If a hard, durable surface is required on the pattern, twelve, or better, twenty-four hours must be given between each coat. The roughness will then sand-paper off as a dry powder without gumming the sand-paper, and leave a hard, smooth surface for the succeeding coat of shellac.
The second casting to which attention is called, is the brass hearing represented in Fig. 149, which is to be finished all over. On examining the drawing, first with regard to removing the pattern from the sand, we find that it most be moulded on its side, and that the moulder may not lose time in catting away the sand (see Figs. 113 and 114, Part I) the pattern most be parted, or made in two halves.
For finish on this small pattern 1/16 inch will be sufficient, and draft will be required only on the ends of the pattern, and on the ends of the core prints, which in this case, should be not less than 1 inch long. This is necessary, because the core-print moulds must sustain the weight of the dry-sand core.
The pattern for this casting is represented by Fig. 150, in which it is seen that, unlike Fig. 140, the body and core prints are perfectly straight, a slight draft 3/16 inch to 12 inches being given to the ends of the pattern and to the ends of the core prints only. A slight curve of 1/16 inch radios should also be made at the intersection of the body of the pattern, and the inside of the flange at a, a.
The wood in being prepared for this pattern should be cut 2½ inches longer than the finished pattern. The dimensions of the two halves would each be I¾ X 3 3/8 X 8¾ inches. Having fitted the two insides accurately together and dressed one edge of each straight and at right angles to its face side, with the marking gauge, draw a center line on each, not only on the face but also across each of the two ends, Fig. 151. Across the center of each piece draw, with a sharp-pointed knife and try square, a second line at right angles to the first and at equal distances from each end of the block. With dividers adjusted to 1 7/8 inches, place one leg at the intersection of the two lines, and on the gauge line mark two dots, each 17/8 inches from the center line. These dots are the centers for the dowels which are to connect the two halves of the pattern after it is finished. Bore the holes in each piece ½ inch deep with a 5/16 inch auger bit, and cut the dowel pins only J inch long, gluing them into the holes of one piece and giving a projection of ¼ inch to fit in the holes of the second half of the pattern. Although the dowels are glued into the first half they must fit easily, but not loosely, in the second, and should be rounded on the ends or made cone shaped, as in Fig. 152.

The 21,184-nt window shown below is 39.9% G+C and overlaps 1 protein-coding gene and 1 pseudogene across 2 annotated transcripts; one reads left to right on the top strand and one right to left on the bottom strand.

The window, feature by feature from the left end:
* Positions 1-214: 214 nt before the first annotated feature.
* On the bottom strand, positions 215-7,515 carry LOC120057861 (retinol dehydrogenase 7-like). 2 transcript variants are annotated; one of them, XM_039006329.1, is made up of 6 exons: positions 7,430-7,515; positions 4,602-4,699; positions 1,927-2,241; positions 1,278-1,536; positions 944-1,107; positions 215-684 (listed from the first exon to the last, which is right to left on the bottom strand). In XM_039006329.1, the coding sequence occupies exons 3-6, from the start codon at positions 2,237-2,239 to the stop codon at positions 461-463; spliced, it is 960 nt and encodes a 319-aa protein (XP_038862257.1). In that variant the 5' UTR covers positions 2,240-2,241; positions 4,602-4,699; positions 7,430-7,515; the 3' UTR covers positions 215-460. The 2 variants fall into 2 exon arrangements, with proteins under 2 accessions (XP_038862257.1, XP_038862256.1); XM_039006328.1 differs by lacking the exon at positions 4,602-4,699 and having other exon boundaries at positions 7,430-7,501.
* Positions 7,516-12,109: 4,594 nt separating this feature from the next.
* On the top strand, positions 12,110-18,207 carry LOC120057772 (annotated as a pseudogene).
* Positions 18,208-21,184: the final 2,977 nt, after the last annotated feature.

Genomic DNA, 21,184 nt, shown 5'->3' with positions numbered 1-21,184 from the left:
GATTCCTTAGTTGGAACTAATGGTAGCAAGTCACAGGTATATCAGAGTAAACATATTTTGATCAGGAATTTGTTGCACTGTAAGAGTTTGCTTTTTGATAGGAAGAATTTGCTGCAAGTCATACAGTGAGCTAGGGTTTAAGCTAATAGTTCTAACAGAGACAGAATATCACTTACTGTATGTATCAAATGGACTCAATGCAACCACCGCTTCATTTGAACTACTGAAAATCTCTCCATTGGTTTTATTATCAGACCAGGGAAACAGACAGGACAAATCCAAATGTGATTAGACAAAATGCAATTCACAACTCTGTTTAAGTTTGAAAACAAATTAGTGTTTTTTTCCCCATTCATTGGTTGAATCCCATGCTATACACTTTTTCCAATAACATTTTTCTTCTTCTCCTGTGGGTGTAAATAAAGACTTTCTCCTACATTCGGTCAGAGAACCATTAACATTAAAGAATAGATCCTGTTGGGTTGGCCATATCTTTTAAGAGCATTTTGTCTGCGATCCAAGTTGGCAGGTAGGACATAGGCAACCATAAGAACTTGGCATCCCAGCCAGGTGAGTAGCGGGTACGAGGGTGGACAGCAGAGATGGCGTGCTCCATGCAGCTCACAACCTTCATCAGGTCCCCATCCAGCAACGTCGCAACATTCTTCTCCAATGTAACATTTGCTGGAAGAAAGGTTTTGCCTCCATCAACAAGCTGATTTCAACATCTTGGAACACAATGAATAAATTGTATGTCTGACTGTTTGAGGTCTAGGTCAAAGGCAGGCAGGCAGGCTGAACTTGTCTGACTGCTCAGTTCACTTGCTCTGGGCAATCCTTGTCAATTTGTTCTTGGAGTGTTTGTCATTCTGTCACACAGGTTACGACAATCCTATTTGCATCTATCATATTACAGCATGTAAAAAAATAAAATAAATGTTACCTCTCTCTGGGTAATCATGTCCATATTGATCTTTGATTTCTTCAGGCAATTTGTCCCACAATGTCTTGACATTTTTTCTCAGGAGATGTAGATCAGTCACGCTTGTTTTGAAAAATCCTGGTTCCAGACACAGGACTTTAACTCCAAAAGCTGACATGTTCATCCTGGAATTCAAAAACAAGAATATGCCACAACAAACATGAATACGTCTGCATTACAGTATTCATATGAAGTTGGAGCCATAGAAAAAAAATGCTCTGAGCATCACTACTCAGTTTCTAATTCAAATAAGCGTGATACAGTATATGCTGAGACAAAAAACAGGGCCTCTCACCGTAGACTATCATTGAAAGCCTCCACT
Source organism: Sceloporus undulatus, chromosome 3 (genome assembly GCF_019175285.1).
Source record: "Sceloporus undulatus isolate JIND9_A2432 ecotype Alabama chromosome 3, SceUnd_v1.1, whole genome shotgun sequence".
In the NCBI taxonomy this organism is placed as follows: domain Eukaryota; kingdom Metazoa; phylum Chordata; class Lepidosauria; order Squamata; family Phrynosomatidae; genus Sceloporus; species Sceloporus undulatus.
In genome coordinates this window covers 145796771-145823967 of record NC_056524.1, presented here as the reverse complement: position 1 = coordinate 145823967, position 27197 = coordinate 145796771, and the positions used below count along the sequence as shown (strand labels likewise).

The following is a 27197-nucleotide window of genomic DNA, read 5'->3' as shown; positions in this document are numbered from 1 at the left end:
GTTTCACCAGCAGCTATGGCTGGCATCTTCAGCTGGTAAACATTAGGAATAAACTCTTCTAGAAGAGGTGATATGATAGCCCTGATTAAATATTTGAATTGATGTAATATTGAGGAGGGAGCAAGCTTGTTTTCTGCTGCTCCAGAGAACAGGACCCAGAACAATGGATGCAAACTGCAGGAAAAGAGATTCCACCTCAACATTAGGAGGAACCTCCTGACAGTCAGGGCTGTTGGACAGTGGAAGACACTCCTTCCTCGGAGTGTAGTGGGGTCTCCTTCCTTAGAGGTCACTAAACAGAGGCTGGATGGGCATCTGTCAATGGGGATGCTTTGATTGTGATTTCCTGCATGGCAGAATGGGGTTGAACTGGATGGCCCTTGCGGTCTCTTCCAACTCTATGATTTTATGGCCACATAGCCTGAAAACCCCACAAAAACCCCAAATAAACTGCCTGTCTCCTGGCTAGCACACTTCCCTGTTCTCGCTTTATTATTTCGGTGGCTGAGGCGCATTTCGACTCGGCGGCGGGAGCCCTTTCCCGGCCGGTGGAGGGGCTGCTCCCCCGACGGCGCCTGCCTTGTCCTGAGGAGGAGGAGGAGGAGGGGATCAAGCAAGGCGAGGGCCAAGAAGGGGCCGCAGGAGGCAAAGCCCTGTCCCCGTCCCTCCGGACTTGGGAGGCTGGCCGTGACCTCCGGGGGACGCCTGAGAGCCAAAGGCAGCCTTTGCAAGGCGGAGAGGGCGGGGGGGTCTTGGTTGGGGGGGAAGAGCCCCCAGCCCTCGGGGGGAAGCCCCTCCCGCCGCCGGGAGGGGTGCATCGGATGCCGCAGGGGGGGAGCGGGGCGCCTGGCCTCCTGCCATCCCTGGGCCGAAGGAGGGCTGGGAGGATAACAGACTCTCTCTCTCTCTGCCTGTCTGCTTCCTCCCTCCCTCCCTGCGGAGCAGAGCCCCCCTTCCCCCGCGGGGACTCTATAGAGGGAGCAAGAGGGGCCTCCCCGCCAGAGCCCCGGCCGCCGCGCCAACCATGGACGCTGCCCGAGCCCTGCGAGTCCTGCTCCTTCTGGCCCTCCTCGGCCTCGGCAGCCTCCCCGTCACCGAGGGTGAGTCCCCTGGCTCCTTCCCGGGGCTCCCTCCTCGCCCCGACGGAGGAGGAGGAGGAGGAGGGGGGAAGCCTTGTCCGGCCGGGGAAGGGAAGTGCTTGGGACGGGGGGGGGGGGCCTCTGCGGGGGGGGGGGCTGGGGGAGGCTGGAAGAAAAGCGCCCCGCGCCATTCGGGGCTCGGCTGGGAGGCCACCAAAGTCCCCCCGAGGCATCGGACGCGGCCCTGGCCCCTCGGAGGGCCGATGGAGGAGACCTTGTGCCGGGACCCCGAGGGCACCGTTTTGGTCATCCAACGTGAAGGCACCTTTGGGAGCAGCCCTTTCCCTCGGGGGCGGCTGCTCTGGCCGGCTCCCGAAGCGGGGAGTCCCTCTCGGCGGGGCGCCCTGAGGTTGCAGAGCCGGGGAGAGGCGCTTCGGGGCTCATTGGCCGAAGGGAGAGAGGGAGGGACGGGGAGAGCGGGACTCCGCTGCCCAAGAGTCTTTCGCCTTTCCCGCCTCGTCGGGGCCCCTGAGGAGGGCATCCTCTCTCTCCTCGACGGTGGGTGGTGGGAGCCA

Having fitted and prepared the two blocks with their dowel pins, carefully glue them together using only a narrow strip of glue ½ inch wide on each end of the block and clamping the two together with a hand screw on each end. When the pressure of the hand screw is applied, the glue will spread inward to ¾ inch or 1 inch. Great care must be taken not to use too great a quantity of glue, or it will spread in far enough to bind the two halves of the pattern together so that they cannot be separated when turned and finished. The blocks should remain in the hand screws, after being glued, from four to six hours, depending on the temperature of the room in which the gluing is done. Our pattern block is now ready for the lathe and will be as represented in Fig. 153, which is a longitudinal section through the dowel pins.